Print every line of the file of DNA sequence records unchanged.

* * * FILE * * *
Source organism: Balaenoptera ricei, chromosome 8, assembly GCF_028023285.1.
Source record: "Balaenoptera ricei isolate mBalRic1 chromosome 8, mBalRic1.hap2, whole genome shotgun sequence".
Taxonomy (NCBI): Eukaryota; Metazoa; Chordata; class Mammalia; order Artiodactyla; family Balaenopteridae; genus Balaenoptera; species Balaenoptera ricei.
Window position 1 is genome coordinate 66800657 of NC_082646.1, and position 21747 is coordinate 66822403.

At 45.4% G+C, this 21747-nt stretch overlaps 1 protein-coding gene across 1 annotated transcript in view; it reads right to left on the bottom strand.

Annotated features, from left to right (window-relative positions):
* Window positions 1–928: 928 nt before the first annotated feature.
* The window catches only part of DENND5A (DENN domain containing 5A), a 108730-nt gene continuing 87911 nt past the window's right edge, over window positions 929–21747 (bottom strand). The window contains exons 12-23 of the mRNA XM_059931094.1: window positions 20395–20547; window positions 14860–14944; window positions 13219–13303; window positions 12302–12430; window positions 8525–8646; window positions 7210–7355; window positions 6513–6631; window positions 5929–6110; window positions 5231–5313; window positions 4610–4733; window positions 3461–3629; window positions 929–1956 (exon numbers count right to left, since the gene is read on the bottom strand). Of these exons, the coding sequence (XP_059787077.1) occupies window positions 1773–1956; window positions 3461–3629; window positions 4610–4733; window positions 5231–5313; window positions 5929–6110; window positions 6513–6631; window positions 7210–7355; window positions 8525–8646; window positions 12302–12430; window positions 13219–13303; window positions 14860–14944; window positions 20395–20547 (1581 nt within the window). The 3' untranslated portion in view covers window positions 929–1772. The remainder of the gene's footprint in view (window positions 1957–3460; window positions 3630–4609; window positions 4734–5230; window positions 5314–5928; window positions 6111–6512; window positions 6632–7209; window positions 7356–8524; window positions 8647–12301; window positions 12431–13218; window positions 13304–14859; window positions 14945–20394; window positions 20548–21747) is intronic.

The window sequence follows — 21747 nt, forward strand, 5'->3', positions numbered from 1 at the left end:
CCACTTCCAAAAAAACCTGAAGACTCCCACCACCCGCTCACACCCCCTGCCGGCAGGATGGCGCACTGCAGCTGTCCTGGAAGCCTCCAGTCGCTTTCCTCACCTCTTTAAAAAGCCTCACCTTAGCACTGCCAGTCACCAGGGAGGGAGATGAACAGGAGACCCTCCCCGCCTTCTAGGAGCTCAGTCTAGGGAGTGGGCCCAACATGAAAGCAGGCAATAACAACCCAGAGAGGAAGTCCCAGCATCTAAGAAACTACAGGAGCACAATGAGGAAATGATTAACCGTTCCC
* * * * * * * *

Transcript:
Source organism: Balaenoptera ricei, chromosome 8, assembly GCF_028023285.1.
Source record: "Balaenoptera ricei isolate mBalRic1 chromosome 8, mBalRic1.hap2, whole genome shotgun sequence".
Taxonomy (NCBI): Eukaryota; Metazoa; Chordata; class Mammalia; order Artiodactyla; family Balaenopteridae; genus Balaenoptera; species Balaenoptera ricei.
Window position 1 is genome coordinate 66800657 of NC_082646.1, and position 21747 is coordinate 66822403.

At 45.4% G+C, this 21747-nt stretch overlaps 1 protein-coding gene across 1 annotated transcript in view; it reads right to left on the bottom strand.

Annotated features, from left to right (window-relative positions):
* Window positions 1–928: 928 nt before the first annotated feature.
* The window catches only part of DENND5A (DENN domain containing 5A), a 108730-nt gene continuing 87911 nt past the window's right edge, over window positions 929–21747 (bottom strand). The window contains exons 12-23 of the mRNA XM_059931094.1: window positions 20395–20547; window positions 14860–14944; window positions 13219–13303; window positions 12302–12430; window positions 8525–8646; window positions 7210–7355; window positions 6513–6631; window positions 5929–6110; window positions 5231–5313; window positions 4610–4733; window positions 3461–3629; window positions 929–1956 (exon numbers count right to left, since the gene is read on the bottom strand). Of these exons, the coding sequence (XP_059787077.1) occupies window positions 1773–1956; window positions 3461–3629; window positions 4610–4733; window positions 5231–5313; window positions 5929–6110; window positions 6513–6631; window positions 7210–7355; window positions 8525–8646; window positions 12302–12430; window positions 13219–13303; window positions 14860–14944; window positions 20395–20547 (1581 nt within the window). The 3' untranslated portion in view covers window positions 929–1772. The remainder of the gene's footprint in view (window positions 1957–3460; window positions 3630–4609; window positions 4734–5230; window positions 5314–5928; window positions 6111–6512; window positions 6632–7209; window positions 7356–8524; window positions 8647–12301; window positions 12431–13218; window positions 13304–14859; window positions 14945–20394; window positions 20548–21747) is intronic.

The window sequence follows — 21747 nt, forward strand, 5'->3', positions numbered from 1 at the left end:
CCACTTCCAAAAAAACCTGAAGACTCCCACCACCCGCTCACACCCCCTGCCGGCAGGATGGCGCACTGCAGCTGTCCTGGAAGCCTCCAGTCGCTTTCCTCACCTCTTTAAAAAGCCTCACCTTAGCACTGCCAGTCACCAGGGAGGGAGATGAACAGGAGACCCTCCCCGCCTTCTAGGAGCTCAGTCTAGGGAGTGGGCCCAACATGAAAGCAGGCAATAACAACCCAGAGAGGAAGTCCCAGCATCTAAGAAACTACAGGAGCACAATGAGGAAATGATTAACCGTTCCC